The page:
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Old 9th November 2013, 20:04   #6  |  Link
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Quote:
Originally Posted by innocenat View Post
Also, I find multithreading doesn't really help much; it bottleneck on encoder anyway.
The improvement with SetMTMode() really depends entirely on the plugins you use. With MVTools2, which was written to "play nice" with SetMTMode(), the performance improvements can be sustantial, often 3x or even 4x faster. I documented some of my results in the various posts in the threads about improving amateur film transfers. Here's one of those:

SetMTMode Performance Improvements

I just now did a test, and using the script I posted in that thread, with no SetMTMode() statements, the script runs at 8.4 fps. If I use SetMTMode() and if I use all 8 threads in my computer, I get 40 fps. That's almost 5x faster!!
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Old 10th November 2013, 10:52   #7  |  Link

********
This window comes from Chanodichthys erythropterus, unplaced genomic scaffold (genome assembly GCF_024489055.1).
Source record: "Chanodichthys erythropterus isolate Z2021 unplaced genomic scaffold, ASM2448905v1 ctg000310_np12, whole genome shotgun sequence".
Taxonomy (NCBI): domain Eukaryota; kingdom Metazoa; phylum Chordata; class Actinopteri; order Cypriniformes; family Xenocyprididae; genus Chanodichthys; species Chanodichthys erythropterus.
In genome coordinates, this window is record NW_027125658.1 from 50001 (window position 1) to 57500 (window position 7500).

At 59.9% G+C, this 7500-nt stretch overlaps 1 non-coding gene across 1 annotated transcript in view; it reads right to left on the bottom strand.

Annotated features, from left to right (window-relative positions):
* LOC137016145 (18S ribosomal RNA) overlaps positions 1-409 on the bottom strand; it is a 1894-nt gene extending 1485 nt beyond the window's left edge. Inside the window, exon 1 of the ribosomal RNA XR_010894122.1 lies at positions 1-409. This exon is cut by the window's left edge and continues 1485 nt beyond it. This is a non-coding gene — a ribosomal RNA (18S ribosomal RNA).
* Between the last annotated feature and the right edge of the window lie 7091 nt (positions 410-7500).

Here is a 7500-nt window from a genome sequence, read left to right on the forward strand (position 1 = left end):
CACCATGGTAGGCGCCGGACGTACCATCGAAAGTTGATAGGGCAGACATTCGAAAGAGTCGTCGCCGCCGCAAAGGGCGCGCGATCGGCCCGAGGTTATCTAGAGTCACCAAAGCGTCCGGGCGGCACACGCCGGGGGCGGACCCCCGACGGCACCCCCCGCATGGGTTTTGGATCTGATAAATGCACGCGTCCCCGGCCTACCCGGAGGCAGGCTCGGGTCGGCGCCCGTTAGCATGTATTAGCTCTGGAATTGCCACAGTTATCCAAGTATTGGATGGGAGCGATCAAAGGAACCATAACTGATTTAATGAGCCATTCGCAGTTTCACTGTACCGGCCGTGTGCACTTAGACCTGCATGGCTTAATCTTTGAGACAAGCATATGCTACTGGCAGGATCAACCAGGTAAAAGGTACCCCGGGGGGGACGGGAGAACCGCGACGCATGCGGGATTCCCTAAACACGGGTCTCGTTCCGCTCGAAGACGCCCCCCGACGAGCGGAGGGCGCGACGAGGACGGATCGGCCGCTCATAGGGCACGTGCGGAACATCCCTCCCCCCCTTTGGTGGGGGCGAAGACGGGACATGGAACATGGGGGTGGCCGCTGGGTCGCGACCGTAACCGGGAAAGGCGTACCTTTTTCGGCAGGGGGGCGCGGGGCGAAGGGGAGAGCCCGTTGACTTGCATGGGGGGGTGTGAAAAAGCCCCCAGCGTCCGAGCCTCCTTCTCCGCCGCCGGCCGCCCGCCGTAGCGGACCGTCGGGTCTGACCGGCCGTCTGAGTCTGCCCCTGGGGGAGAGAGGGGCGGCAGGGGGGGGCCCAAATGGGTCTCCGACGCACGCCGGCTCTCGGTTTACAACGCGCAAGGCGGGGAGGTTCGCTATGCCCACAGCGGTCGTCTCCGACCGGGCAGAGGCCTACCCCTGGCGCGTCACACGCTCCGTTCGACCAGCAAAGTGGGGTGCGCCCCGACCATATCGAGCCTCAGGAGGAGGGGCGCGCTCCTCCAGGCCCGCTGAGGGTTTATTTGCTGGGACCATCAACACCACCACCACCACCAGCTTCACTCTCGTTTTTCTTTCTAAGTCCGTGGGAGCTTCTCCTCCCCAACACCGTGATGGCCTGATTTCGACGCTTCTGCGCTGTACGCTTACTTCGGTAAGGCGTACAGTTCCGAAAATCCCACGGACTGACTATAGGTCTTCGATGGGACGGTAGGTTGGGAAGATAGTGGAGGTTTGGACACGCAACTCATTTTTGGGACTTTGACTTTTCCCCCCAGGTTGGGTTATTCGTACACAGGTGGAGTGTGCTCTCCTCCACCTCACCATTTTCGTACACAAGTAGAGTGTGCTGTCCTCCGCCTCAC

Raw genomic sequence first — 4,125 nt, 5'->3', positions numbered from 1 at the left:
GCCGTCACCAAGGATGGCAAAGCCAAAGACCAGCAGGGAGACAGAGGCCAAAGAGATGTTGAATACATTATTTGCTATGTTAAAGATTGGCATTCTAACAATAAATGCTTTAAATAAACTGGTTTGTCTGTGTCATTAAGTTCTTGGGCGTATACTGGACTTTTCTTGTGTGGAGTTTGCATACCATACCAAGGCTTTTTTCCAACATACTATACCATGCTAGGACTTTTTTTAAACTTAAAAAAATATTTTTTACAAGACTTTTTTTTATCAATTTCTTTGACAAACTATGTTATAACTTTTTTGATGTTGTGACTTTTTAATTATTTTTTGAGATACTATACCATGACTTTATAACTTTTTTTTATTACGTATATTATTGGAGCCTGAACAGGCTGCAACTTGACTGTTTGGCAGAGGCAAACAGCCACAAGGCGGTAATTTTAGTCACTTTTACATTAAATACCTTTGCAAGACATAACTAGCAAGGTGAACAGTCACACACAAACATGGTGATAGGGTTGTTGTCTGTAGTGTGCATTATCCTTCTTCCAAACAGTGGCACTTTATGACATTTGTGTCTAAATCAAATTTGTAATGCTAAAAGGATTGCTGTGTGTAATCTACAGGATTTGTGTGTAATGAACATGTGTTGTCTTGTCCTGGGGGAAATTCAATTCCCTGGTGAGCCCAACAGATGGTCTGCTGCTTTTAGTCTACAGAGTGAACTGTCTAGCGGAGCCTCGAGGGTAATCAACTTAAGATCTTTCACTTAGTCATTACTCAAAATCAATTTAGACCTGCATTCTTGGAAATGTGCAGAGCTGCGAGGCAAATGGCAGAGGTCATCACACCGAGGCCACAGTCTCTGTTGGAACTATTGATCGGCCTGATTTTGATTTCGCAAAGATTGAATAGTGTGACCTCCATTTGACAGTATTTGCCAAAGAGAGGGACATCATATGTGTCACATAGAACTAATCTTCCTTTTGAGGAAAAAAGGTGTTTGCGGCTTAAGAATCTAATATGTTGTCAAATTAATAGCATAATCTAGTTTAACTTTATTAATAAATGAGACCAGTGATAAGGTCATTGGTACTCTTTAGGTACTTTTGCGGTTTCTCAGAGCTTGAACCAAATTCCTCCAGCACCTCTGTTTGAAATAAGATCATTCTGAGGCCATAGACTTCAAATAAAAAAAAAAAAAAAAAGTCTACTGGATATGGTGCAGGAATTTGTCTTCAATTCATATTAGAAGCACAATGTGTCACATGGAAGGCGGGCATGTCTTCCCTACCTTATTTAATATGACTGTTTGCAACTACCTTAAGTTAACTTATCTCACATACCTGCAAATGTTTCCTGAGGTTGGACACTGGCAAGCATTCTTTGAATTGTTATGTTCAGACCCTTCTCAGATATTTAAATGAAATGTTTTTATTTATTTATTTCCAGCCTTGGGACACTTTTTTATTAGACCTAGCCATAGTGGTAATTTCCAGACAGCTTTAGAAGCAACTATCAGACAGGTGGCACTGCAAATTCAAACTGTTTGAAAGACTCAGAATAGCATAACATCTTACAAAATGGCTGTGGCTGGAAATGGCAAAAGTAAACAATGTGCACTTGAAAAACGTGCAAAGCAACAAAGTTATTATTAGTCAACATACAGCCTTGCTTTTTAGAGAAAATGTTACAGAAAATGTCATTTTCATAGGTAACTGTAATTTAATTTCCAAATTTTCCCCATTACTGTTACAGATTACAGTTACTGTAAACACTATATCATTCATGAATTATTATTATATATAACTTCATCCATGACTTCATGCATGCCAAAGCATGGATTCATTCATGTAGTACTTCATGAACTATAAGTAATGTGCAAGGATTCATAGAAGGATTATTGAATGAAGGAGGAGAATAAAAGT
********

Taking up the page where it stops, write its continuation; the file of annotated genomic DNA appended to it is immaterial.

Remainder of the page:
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Most of you didn't read my statement correctly. I say it "bottleneck on encoder". Unless you are doing multi-pass filtering and encode to lossless, the avisynth result will be passed to encoder to be encoded. On all of my machines, the x264 with my settings took dominant in processing time anyway (unless I use some really slow filter like eedi3).
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Old 10th November 2013, 11:17   #8  |  Link
feisty2
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Quote:
Originally Posted by innocenat View Post
Most of you didn't read my statement correctly. I say it "bottleneck on encoder". Unless you are doing multi-pass filtering and encode to lossless, the avisynth result will be passed to encoder to be encoded. On all of my machines, the x264 with my settings took dominant in processing time anyway (unless I use some really slow filter like eedi3).
I think this thread is talking about mt on slow avs filters,there're still some important filters which are already very slow originally
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Old 10th November 2013, 22:38   #9  |  Link
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It depends on which filters are being used. If using none or very fast filters which is common use for me, SoraThread() results in a 5-25% speed increase, setmtmode only slows it down. If it's slow heavy filters, sorathread() doesn't do much but setmtmode can gain >100% increase in certain situations.